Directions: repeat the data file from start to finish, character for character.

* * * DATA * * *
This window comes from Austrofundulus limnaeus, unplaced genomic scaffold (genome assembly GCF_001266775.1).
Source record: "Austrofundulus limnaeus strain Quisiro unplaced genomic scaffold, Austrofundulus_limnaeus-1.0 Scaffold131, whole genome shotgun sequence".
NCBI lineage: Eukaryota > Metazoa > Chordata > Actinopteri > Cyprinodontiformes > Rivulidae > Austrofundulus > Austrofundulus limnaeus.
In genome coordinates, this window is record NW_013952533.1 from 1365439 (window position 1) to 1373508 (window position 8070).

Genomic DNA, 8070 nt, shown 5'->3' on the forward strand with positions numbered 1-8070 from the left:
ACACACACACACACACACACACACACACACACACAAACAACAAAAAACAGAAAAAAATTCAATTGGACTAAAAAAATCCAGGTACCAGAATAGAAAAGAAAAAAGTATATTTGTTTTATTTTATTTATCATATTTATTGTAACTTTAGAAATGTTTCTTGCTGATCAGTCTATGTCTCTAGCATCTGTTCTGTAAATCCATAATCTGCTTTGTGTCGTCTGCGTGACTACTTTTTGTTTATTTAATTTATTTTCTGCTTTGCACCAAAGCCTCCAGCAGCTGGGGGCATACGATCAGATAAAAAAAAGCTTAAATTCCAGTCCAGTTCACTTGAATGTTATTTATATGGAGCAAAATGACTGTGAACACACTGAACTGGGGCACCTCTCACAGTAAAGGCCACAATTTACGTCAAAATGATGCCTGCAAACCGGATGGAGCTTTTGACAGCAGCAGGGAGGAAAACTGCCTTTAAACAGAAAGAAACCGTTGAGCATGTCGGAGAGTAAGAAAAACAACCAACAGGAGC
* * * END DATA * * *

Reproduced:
This window comes from Austrofundulus limnaeus, unplaced genomic scaffold (genome assembly GCF_001266775.1).
Source record: "Austrofundulus limnaeus strain Quisiro unplaced genomic scaffold, Austrofundulus_limnaeus-1.0 Scaffold131, whole genome shotgun sequence".
NCBI lineage: Eukaryota > Metazoa > Chordata > Actinopteri > Cyprinodontiformes > Rivulidae > Austrofundulus > Austrofundulus limnaeus.
In genome coordinates, this window is record NW_013952533.1 from 1365439 (window position 1) to 1373508 (window position 8070).

Genomic DNA, 8070 nt, shown 5'->3' on the forward strand with positions numbered 1-8070 from the left:
ACACACACACACACACACACACACACACACACACAAACAACAAAAAACAGAAAAAAATTCAATTGGACTAAAAAAATCCAGGTACCAGAATAGAAAAGAAAAAAGTATATTTGTTTTATTTTATTTATCATATTTATTGTAACTTTAGAAATGTTTCTTGCTGATCAGTCTATGTCTCTAGCATCTGTTCTGTAAATCCATAATCTGCTTTGTGTCGTCTGCGTGACTACTTTTTGTTTATTTAATTTATTTTCTGCTTTGCACCAAAGCCTCCAGCAGCTGGGGGCATACGATCAGATAAAAAAAAGCTTAAATTCCAGTCCAGTTCACTTGAATGTTATTTATATGGAGCAAAATGACTGTGAACACACTGAACTGGGGCACCTCTCACAGTAAAGGCCACAATTTACGTCAAAATGATGCCTGCAAACCGGATGGAGCTTTTGACAGCAGCAGGGAGGAAAACTGCCTTTAAACAGAAAGAAACCGTTGAGCATGTCGGAGAGTAAGAAAAACAACCAACAGGAGC